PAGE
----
For the month of November 2012 the Alberta Sport and Recreation Association for the Blind held its first Tai Chi Chuan course. We held the course at a quintessentially Edmonton location, The Edmonton Public Library Downtown Branch, a very dynamic and diverse institution. This course made use of an innovative approach where we integrated the practice of both the form and push-hands into every class. Typically, push-hands training does not begin until one has finished the first stage of learning the form, and often push-hands is neglected entirely. This course however, sought to re-establish the connection between these two components of Tai Chi, thus enabling the participants to train the fuller breadth of Tai Chi benefits.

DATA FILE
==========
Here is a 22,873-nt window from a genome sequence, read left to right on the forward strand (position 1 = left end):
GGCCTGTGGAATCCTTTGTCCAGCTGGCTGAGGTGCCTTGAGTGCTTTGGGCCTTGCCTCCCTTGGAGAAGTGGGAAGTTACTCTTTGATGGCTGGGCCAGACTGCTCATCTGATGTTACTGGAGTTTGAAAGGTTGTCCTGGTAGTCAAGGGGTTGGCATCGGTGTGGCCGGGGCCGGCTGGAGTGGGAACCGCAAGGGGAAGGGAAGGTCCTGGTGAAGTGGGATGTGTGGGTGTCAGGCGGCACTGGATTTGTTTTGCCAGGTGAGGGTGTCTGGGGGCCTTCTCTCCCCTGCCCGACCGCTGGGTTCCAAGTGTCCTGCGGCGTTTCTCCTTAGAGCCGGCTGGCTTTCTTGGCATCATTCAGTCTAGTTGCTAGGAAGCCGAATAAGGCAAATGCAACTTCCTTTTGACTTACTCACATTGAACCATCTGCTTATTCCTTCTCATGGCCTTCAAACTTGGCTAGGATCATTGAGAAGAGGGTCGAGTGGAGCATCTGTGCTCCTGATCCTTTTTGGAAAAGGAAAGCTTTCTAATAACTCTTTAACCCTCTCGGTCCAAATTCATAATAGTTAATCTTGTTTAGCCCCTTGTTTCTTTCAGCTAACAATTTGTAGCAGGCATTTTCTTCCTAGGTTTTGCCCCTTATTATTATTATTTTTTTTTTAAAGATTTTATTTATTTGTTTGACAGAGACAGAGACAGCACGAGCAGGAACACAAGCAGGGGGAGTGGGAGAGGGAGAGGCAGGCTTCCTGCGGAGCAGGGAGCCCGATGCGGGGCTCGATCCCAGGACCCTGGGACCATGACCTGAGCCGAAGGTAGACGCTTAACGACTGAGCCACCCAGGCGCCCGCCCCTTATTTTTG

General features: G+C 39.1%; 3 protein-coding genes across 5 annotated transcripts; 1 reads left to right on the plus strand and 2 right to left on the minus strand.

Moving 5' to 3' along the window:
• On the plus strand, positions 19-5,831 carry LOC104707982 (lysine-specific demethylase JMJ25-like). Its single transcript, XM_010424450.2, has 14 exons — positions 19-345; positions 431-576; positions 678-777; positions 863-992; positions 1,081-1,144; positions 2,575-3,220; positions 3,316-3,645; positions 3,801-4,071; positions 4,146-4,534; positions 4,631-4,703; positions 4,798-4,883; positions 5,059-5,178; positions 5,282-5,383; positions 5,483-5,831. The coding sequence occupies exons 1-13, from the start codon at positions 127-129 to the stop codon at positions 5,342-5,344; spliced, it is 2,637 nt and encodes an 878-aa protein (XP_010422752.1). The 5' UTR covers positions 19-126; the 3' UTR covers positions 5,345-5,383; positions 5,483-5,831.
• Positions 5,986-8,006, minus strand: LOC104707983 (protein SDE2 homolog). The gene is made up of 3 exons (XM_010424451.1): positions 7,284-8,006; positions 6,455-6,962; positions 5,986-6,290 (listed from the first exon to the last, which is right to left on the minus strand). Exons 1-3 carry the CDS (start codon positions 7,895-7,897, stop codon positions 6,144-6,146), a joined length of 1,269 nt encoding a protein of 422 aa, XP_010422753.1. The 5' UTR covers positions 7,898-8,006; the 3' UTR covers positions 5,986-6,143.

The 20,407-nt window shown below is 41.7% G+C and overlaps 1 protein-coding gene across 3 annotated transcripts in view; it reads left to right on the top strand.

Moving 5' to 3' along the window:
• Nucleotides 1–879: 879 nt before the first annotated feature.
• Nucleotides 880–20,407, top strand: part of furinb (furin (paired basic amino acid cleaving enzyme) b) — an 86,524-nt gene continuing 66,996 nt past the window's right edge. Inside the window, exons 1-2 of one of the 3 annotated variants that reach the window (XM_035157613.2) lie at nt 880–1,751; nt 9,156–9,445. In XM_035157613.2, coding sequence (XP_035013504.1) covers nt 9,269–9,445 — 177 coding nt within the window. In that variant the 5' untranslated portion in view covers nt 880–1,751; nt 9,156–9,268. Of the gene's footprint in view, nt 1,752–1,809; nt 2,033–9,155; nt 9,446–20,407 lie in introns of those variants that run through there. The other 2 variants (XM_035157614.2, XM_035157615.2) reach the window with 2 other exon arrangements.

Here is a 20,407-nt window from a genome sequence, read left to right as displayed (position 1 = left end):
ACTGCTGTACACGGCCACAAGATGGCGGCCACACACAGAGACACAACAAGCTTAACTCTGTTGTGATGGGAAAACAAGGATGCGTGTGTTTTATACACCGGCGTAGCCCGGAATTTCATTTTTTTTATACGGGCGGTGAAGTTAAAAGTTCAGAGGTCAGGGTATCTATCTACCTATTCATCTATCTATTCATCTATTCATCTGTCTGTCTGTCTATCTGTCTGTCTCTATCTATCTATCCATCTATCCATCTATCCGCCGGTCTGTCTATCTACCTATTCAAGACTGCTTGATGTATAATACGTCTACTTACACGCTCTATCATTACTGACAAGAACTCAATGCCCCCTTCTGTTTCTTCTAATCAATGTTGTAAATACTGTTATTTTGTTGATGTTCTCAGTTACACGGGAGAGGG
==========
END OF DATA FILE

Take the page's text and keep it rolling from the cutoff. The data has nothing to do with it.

Push-hands develops “adherence” skills, a solid balance, responsiveness, waist rotation, as well as a better intellectual understanding of Tai Chi. Taking a look at just one of these, adherence, the ability to stick to another person’s movement with agility and awareness, is exclusive to push-hands. No aspect of form training contains this idea due to the fact that one requires a partner to train this skill. ASRAB will be continuing to promote this integrated approach to Tai Chi with further classes and promotions to be held in January.